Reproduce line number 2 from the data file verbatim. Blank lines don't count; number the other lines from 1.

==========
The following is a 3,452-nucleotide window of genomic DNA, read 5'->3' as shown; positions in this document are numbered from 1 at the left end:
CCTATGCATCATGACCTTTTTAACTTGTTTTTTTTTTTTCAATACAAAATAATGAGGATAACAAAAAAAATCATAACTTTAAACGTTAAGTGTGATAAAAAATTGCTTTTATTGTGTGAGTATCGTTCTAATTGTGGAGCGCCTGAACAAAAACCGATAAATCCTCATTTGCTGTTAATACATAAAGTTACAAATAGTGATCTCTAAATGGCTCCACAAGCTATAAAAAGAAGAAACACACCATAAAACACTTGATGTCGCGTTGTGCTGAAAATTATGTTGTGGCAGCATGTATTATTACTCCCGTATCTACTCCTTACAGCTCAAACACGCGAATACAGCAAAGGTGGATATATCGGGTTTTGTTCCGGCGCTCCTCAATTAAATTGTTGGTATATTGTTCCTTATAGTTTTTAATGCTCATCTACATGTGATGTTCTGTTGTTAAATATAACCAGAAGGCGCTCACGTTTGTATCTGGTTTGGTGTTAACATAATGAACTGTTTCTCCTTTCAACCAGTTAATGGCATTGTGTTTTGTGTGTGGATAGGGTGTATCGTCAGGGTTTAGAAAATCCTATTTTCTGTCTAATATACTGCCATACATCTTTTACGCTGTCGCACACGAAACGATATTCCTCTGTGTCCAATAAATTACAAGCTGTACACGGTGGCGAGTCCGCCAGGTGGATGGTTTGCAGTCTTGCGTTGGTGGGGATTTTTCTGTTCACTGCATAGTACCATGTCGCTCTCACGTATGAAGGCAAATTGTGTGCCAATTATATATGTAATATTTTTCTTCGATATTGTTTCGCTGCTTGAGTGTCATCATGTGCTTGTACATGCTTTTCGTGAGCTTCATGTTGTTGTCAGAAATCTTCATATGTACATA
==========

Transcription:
CCTATGCATCATGACCTTTTTAACTTGTTTTTTTTTTTTCAATACAAAATAATGAGGATAACAAAAAAAATCATAACTTTAAACGTTAAGTGTGATAAAAAATTGCTTTTATTGTGTGAGTATCGTTCTAATTGTGGAGCGCCTGAACAAAAACCGATAAATCCTCATTTGCTGTTAATACATAAAGTTACAAATAGTGATCTCTAAATGGCTCCACAAGCTATAAAAAGAAGAAACACACCATAAAACACTTGATGTCGCGTTGTGCTGAAAATTATGTTGTGGCAGCATGTATTATTACTCCCGTATCTACTCCTTACAGCTCAAACACGCGAATACAGCAAAGGTGGATATATCGGGTTTTGTTCCGGCGCTCCTCAATTAAATTGTTGGTATATTGTTCCTTATAGTTTTTAATGCTCATCTACATGTGATGTTCTGTTGTTAAATATAACCAGAAGGCGCTCACGTTTGTATCTGGTTTGGTGTTAACATAATGAACTGTTTCTCCTTTCAACCAGTTAATGGCATTGTGTTTTGTGTGTGGATAGGGTGTATCGTCAGGGTTTAGAAAATCCTATTTTCTGTCTAATATACTGCCATACATCTTTTACGCTGTCGCACACGAAACGATATTCCTCTGTGTCCAATAAATTACAAGCTGTACACGGTGGCGAGTCCGCCAGGTGGATGGTTTGCAGTCTTGCGTTGGTGGGGATTTTTCTGTTCACTGCATAGTACCATGTCGCTCTCACGTATGAAGGCAAATTGTGTGCCAATTATATATGTAATATTTTTCTTCGATATTGTTTCGCTGCTTGAGTGTCATCATGTGCTTGTACATGCTTTTCGTGAGCTTCATGTTGTTGTCAGAAATCTTCATATGTACATA